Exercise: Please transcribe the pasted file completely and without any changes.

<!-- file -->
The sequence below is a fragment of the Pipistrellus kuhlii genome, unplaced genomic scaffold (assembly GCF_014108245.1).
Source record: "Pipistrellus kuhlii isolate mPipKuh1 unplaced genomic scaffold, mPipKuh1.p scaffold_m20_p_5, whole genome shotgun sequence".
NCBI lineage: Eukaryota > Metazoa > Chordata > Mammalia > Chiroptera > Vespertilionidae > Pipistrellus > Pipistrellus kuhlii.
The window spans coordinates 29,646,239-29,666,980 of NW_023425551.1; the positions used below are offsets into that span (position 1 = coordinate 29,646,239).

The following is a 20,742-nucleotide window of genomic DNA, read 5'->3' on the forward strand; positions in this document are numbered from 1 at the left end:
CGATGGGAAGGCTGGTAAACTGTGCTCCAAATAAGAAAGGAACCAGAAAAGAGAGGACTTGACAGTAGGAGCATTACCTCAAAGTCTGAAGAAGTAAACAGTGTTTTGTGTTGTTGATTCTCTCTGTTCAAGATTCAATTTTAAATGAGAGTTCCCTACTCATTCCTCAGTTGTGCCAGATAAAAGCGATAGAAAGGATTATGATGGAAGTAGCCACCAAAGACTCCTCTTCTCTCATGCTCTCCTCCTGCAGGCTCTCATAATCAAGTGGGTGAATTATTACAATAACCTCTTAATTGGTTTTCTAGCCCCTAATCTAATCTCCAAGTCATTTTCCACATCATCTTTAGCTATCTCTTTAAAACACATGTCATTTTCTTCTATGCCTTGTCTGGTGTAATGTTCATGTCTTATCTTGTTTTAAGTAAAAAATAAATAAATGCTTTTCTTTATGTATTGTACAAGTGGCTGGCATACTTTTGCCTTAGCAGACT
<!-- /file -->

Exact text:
The sequence below is a fragment of the Pipistrellus kuhlii genome, unplaced genomic scaffold (assembly GCF_014108245.1).
Source record: "Pipistrellus kuhlii isolate mPipKuh1 unplaced genomic scaffold, mPipKuh1.p scaffold_m20_p_5, whole genome shotgun sequence".
NCBI lineage: Eukaryota > Metazoa > Chordata > Mammalia > Chiroptera > Vespertilionidae > Pipistrellus > Pipistrellus kuhlii.
The window spans coordinates 29,646,239-29,666,980 of NW_023425551.1; the positions used below are offsets into that span (position 1 = coordinate 29,646,239).

The following is a 20,742-nucleotide window of genomic DNA, read 5'->3' on the forward strand; positions in this document are numbered from 1 at the left end:
CGATGGGAAGGCTGGTAAACTGTGCTCCAAATAAGAAAGGAACCAGAAAAGAGAGGACTTGACAGTAGGAGCATTACCTCAAAGTCTGAAGAAGTAAACAGTGTTTTGTGTTGTTGATTCTCTCTGTTCAAGATTCAATTTTAAATGAGAGTTCCCTACTCATTCCTCAGTTGTGCCAGATAAAAGCGATAGAAAGGATTATGATGGAAGTAGCCACCAAAGACTCCTCTTCTCTCATGCTCTCCTCCTGCAGGCTCTCATAATCAAGTGGGTGAATTATTACAATAACCTCTTAATTGGTTTTCTAGCCCCTAATCTAATCTCCAAGTCATTTTCCACATCATCTTTAGCTATCTCTTTAAAACACATGTCATTTTCTTCTATGCCTTGTCTGGTGTAATGTTCATGTCTTATCTTGTTTTAAGTAAAAAATAAATAAATGCTTTTCTTTATGTATTGTACAAGTGGCTGGCATACTTTTGCCTTAGCAGACT